The good people at Ark Group recently published a new book, “Compensation (Re)Design for Law Firms,” edited by Soo Darcy. I was invited to contribute a chapter, entitled “Incentivizing the New Normal.” As regular readers know, I believe that many, if not most, and quite possibly all law firm compensation plans are in need of an overhaul. There are numerous opportunities for improvement: aligning incentives with client needs; recognizing that different types of contributions deserve different rewards; eliminating the competition between furthering firm strategy and partner rewards; addressing the huge looming issue of succession planning and treating it as a firm wide problem, not as the responsibility of a handful of retiring partners to graciously solve by acting against their self-interest; and much more. Above all, incentivizing the new normal means rewarding profits derived from efficiency. The primary reason law firms don’t embrace alternative fees or project management/process improvement is that these novel approaches, despite being demanded by clients, will erode partner compensation… but only if we stick with outdated compensation models.
The list of other contributors to this book is impressive: August Aquila; David Baca; Thomas Berman; Jim Cotterman; Arthur Greene; John Jeffcock; Joel Rose; Julious Smith; and Mike Roster. If you don’t these names, click on the links to their impressive credentials. They each offer different insights into the philosophy and mechanics of rewarding behavior for maximum organizational effectiveness. I am pleased to be among such esteemed company.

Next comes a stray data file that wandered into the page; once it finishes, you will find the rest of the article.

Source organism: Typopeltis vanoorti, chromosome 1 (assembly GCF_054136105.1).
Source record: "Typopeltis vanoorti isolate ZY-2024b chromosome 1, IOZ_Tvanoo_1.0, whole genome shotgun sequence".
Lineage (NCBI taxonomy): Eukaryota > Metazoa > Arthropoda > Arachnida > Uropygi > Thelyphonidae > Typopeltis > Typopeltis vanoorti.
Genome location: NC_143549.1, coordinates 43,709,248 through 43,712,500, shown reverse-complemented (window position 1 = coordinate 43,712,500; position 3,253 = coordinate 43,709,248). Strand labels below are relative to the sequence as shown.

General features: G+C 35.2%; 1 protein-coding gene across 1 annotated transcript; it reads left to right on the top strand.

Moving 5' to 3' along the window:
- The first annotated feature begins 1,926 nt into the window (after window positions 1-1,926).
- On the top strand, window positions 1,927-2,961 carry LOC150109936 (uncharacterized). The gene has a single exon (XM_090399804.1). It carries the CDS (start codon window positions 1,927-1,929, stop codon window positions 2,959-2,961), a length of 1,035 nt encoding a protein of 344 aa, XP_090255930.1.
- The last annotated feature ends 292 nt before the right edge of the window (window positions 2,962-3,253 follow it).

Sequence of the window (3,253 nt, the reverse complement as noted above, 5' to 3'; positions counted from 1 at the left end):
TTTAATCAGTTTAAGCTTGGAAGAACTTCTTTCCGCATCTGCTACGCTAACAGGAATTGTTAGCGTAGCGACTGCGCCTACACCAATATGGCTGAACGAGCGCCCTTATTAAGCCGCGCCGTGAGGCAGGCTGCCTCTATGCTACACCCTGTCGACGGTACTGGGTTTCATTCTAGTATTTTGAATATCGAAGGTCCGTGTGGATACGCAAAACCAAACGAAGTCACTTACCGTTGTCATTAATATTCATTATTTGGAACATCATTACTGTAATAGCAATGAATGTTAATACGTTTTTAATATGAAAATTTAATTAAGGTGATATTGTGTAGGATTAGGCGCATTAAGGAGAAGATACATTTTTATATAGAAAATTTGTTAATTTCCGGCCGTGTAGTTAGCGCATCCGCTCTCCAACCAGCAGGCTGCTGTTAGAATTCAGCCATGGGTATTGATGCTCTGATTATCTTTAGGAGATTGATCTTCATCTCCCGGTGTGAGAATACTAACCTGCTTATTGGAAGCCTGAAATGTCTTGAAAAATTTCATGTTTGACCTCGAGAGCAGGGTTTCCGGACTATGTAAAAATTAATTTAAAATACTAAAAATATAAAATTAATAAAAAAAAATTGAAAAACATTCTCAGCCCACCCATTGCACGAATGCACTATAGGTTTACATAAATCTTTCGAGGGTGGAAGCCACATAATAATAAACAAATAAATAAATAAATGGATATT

If you serve in a law firm management or leadership role, do yourself, and your firm, a huge favor and purchase the book. Partner compensation has been considered by some to be the “third rail” of law firm management consulting. You can mess with anything else in this changing profession and industry, so long as you don’t impact the partners’ livelihoods. But here’s the thing: the incentives as currently modeled in many plans are specifically designed to lead to the law firm’s failure. The cost of doing nothing has never been greater. But lest the theme of “adapt or die” not be enough of an catalyst, think of it this way: your lawyers want to do the right thing for the clients; your clients want to continue to retain top lawyers; yet your compensation plan inevitably forces some unfortunate and awkward choices. The lawyers have to choose between their own self-interest or their clients’ needs; or the clients have to choose between excellent lawyers they know well but can no longer trust in lieu of unknown lawyers who demonstrably place client needs front and center. The law firms that figure this out have a window of opportunity to capture market share.
When an organization’s incentives are mis-aligned, and the highly compensated are rewarded for acting in ways that are contrary to the best interests of the firm, this is, undoubtedly, a bad situation and one can rightly assign some responsibility to bad actors. But the lion’s share of the responsibility belongs to firm management. If you know the incentives are misaligned, and if you allow the perpetuation of highly-compensated individuals to pursue their own self-interest to the detriment of the organization, then you have utterly failed as a manager and a leader. There is nothing especially surprising about law firm incentives. Every other business on the planet has dealt with similar issues. Isn’t it about time you step up?